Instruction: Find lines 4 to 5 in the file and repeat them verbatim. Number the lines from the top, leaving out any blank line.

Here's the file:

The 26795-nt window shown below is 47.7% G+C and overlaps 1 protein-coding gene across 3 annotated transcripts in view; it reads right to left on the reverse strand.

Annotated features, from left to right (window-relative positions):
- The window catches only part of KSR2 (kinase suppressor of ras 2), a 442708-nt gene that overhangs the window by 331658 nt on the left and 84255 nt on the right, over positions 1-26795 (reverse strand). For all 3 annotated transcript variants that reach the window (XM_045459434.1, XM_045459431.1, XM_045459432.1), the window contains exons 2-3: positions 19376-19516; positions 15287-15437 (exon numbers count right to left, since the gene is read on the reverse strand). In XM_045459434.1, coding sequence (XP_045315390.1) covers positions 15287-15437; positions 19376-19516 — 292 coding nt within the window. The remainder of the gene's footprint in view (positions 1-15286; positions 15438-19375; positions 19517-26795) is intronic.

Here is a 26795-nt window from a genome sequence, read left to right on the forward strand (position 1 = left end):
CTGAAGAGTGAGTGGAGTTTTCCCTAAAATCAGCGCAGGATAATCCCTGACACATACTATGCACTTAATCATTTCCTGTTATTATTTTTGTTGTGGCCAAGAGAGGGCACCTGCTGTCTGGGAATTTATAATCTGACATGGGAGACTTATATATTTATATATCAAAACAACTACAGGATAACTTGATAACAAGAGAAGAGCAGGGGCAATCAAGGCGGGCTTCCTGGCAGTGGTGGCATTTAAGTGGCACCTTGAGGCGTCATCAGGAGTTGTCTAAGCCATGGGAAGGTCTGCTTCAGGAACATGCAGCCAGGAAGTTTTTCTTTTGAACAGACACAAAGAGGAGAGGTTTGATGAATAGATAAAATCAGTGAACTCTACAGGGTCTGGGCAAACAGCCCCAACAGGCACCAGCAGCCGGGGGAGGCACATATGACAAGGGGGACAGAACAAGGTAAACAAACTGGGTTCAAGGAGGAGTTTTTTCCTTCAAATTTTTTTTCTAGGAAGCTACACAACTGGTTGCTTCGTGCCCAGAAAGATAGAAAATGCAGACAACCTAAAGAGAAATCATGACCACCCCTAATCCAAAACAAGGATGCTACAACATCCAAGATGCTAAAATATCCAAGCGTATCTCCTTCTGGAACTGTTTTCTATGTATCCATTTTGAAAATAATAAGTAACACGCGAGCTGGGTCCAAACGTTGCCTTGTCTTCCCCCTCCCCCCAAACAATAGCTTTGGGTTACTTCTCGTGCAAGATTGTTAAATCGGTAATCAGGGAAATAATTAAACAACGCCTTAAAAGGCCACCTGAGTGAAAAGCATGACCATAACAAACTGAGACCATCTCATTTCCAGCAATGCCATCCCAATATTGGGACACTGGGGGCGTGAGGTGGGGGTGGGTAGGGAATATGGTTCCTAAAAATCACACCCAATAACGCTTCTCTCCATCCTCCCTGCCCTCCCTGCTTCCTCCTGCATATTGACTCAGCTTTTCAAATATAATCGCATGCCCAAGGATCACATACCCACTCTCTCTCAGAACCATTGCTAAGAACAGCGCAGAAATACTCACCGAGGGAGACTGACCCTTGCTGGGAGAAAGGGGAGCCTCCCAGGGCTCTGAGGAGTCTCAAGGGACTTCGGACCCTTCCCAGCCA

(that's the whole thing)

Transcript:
Here is a 26795-nt window from a genome sequence, read left to right on the forward strand (position 1 = left end):
CTGAAGAGTGAGTGGAGTTTTCCCTAAAATCAGCGCAGGATAATCCCTGACACATACTATGCACTTAATCATTTCCTGTTATTATTTTTGTTGTGGCCAAGAGAGGGCACCTGCTGTCTGGGAATTTATAATCTGACATGGGAGACTTATATATTTATATATCAAAACAACTACAGGATAACTTGATAACAAGAGAAGAGCAGGGGCAATCAAGGCGGGCTTCCTGGCAGTGGTGGCATTTAAGTGGCACCTTGAGGCGTCATCAGGAGTTGTCTAAGCCATGGGAAGGTCTGCTTCAGGAACATGCAGCCAGGAAGTTTTTCTTTTGAACAGACACAAAGAGGAGAGGTTTGATGAATAGATAAAATCAGTGAACTCTACAGGGTCTGGGCAAACAGCCCCAACAGGCACCAGCAGCCGGGGGAGGCACATATGACAAGGGGGACAGAACAAGGTAAACAAACTGGGTTCAAGGAGGAGTTTTTTCCTTCAAATTTTTTTTCTAGGAAGCTACACAACTGGTTGCTTCGTGCCCAGAAAGATAGAAAATGCAGACAACCTAAAGAGAAATCATGACCACCCCTAATCCAAAACAAGGATGCTACAACATCCAAGATGCTAAAATATCCAAGCGTATCTCCTTCTGGAACTGTTTTCTATGTATCCATTTTGAAAATAATAAGTAACACGCGAGCTGGGTCCAAACGTTGCCTTGTCTTCCCCCTCCCCCCAAACAATAGCTTTGGGTTACTTCTCGTGCAAGATTGTTAAATCGGTAATCAGGGAAATAATTAAACAACGCCTTAAAAGGCCACCTGAGTGAAAAGCATGACCATAACAAACTGAGACCATCTCATTTCCAGCAATGCCATCCCAATATTGGGACACTGGGGGCGTGAGGTGGGGGTGGGTAGGGAATATGGTTCCTAAAAATCACACCCAATAACGCTTCTCTCCATCCTCCCTGCCCTCCCTGCTTCCTCCTGCATATTGACTCAGCTTTTCAAATATAATCGCATGCCCAAGGATCACATACCCACTCTCTCTCAGAACCATTGCTAAGAACAGCGCAGAAATACTCACCGAGGGAGACTGACCCTTGCTGGGAGAAAGGGGAGCCTCCCAGGGCTCTGAGGAGTCTCAAGGGACTTCGGACCCTTCCCAGCCA